Noam Chomsky: "We are seeing a decline in American power"
Kevin Kelly
The Washington Times, October 1, 2013

Noam Chomsky is one of America’s most celebrated and controversial academics. In addition to dramatically transforming the fields of modern linguistics and philosophy, he has authored nearly one hundred books, including such political works as Manufacturing Consent, 9/11, Hegemony or Survival, Failed States, and his latest, On Western Terrorism.

Chomsky has been cited more times than Plato or the founder of psychoanalysis, Sigmund Freud. In opinion polls, he is often ranked as one of the world’s leading public intellectuals and routinely fills lecture halls wherever he speaks, despite his being largely absent from mainstream media. At age 84, Chomsky, a professor of linguistics and philosophy at MIT, remains committed to exposing and expounding upon the ills that plague the United States and the international community. Recently, Professor Chomsky took time from his busy schedule to speak with The Washington Times Communities and offer his thoughts on plights both foreign and domestic.

Professor Chomsky began the conversation on the topic of Syria; specifically, the diplomatic efforts that were initiated by Russian leader Vladimir Putin. Chomsky made it clear that while he is no fan of Putin, “…not my favorite person by a long shot…”, he believed that Putin’s op-ed in the New York Times was “…a rational, sensible comment…”, and that Putin’s efforts to engage the Syrian crisis diplomatically could not have come at a better time for Obama:

“…He offered President Obama a kind of a lifeline; it’s a Godsend for him. He was facing possible defeat in a Congressional vote which would have been a very harsh blow to not only his policy, but to his Presidency generally. If he couldn’t get a vote of confidence on this issue it would have been very hard to push other things, and this offered a way out. I think it was a sensible proposal that was accepted, quickly recognizing the advantages of the United States of accepting them, but where will it lead? That’s very hard to say.”

While acknowledging the precariousness and volatility of Syria, Chomsky also views the current situation as “…a marvelous opportunity to try to eliminate chemical weapons for the region…” but was also quick to point out that complete elimination is doubtful, because “…In Obama’s speech to the nation, he was careful to misrepresent the chemical weapons convention. If you look back at the text you’ll see that he said that the chemical weapons convention bans the use of chemical weapons. Well, it does, but that’s not what it says. It bans the production, storage, and use of chemical weapons, and the three go together because production and storage is very close to use. It’s a constant threat that amounts to a kind of use. Trying to implement the full convention would make a lot of sense, and might, in fact, conceivably offer a peaceful way out of the chemical weapons issue, just by eliminating all chemical weapons in the region. Well, there’s a reason why Obama didn’t mention that, and why the press doesn’t mention it. That would mean that Israel would have to give up its chemical weapons, and the U.S. is highly protective of Israel’s weapons of mass destruction.”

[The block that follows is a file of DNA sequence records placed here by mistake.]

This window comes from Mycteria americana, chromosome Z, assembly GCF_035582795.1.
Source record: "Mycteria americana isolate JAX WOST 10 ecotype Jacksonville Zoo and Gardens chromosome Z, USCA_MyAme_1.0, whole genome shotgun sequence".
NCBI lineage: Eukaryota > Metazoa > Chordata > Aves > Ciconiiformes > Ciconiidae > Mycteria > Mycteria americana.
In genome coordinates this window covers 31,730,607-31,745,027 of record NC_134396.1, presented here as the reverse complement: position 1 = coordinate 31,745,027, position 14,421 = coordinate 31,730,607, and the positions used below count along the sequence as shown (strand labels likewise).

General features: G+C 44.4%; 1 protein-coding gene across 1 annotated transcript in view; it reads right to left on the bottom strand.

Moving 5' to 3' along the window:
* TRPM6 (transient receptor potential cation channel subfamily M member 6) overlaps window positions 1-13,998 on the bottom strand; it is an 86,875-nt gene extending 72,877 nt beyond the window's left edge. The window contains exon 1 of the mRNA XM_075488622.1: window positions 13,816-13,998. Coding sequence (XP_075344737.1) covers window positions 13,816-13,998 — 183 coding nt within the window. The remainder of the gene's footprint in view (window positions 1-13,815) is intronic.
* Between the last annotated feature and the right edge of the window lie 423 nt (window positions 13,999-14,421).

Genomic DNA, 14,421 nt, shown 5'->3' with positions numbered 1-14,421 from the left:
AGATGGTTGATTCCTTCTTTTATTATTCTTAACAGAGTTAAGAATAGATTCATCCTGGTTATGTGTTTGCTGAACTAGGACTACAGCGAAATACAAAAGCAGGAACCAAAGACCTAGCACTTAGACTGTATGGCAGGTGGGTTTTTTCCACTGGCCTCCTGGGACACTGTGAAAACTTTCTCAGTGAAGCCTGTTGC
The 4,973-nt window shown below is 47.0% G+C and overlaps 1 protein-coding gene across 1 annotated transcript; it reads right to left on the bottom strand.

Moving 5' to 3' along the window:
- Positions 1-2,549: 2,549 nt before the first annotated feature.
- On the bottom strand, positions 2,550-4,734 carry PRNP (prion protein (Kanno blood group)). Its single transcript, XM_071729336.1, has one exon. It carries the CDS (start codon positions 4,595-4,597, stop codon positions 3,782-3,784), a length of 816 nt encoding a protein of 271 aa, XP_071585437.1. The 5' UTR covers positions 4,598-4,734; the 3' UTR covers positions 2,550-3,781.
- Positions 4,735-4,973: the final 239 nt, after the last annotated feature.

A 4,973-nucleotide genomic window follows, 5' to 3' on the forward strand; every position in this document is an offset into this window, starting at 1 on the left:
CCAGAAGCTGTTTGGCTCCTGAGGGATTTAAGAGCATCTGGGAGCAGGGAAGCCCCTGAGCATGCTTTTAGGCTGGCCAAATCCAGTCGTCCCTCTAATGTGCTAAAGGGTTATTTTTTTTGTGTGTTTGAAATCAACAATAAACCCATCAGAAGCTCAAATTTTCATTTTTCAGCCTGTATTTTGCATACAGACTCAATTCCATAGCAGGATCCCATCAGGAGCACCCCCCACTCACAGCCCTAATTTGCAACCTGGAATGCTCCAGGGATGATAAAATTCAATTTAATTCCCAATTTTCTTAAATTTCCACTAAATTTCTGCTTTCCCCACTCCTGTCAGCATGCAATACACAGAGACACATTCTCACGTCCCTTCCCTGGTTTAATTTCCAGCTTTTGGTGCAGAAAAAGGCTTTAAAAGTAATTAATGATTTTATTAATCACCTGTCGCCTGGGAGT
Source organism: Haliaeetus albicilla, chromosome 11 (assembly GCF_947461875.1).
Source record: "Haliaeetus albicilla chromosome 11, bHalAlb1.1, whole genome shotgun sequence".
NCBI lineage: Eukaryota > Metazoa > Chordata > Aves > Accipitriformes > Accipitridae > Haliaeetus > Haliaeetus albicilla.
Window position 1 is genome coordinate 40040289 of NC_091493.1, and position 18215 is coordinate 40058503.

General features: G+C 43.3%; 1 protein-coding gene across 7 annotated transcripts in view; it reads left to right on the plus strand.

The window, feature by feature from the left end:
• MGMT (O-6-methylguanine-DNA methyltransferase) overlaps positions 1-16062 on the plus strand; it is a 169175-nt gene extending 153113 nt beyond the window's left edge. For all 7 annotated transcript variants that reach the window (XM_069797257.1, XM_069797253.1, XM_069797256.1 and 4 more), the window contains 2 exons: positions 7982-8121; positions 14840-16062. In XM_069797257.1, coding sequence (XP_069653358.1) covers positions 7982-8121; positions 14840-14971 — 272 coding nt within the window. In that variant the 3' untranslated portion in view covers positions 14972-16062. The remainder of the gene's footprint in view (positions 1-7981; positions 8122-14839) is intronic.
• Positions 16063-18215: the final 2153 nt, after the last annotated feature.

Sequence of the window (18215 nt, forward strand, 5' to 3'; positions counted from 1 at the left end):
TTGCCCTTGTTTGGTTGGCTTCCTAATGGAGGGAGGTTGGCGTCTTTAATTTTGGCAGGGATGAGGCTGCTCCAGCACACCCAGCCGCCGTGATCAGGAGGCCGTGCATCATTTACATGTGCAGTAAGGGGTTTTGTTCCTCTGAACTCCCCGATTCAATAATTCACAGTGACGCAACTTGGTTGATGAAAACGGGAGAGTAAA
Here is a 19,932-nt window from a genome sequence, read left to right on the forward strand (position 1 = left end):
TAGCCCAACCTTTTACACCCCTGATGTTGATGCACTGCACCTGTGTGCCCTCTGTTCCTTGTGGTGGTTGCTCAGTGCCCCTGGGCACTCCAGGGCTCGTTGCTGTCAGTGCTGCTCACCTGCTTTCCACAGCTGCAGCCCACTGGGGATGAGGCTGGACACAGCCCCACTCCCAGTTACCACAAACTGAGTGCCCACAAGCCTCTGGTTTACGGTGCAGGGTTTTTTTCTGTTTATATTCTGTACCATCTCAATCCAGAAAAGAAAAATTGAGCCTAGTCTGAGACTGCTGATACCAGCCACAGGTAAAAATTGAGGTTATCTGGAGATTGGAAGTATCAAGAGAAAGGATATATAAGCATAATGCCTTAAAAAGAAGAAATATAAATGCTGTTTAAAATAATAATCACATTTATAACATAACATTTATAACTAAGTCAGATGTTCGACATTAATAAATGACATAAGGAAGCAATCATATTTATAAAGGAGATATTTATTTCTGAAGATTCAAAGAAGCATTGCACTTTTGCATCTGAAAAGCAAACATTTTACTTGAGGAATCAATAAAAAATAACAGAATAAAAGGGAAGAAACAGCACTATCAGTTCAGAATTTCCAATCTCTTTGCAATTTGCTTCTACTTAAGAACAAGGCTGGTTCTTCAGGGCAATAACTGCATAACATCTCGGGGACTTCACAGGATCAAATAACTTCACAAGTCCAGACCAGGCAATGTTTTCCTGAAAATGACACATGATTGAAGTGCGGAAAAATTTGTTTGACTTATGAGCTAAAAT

The MIT professor further warned of the possibility of a strike still occurring against the Assad regime despite diplomatic intervention: “…What will probably happen is that Syria will not be able to meet the commitment on eliminating chemical weapons. There could be several reasons for that. One reason is that they won’t try very hard. The other reason is that it’s just extremely hard to do. I mean after all, the United States has a commitment to eliminate chemical weapons which dates back sixteen years. A lot of it has been done, but certainly hasn’t completely been done. That’s sixteen years in times of peace with no difficulty in finding them or eliminating them. In Syria, in a period of war and conflict, who knows where they are, the government may not know where they are or have access to them. It’s just far harder to do it, and to expect them to do it in weeks or months may just be impossible. Also, even if they are making a serious effort to do it, which it’s not clear that they will, it’ll be very hard to verify, just on the nature of the situation. The Pentagon announced that it would need 75,000 troops. Now where are they going to come from? That’s just to verify it or to find them. There will always be a serious question as to whether they, in fact, have lived up to the obligation, and that question will always provide a pretext for bombing if there are elements within the Administration which decide they want to bomb.”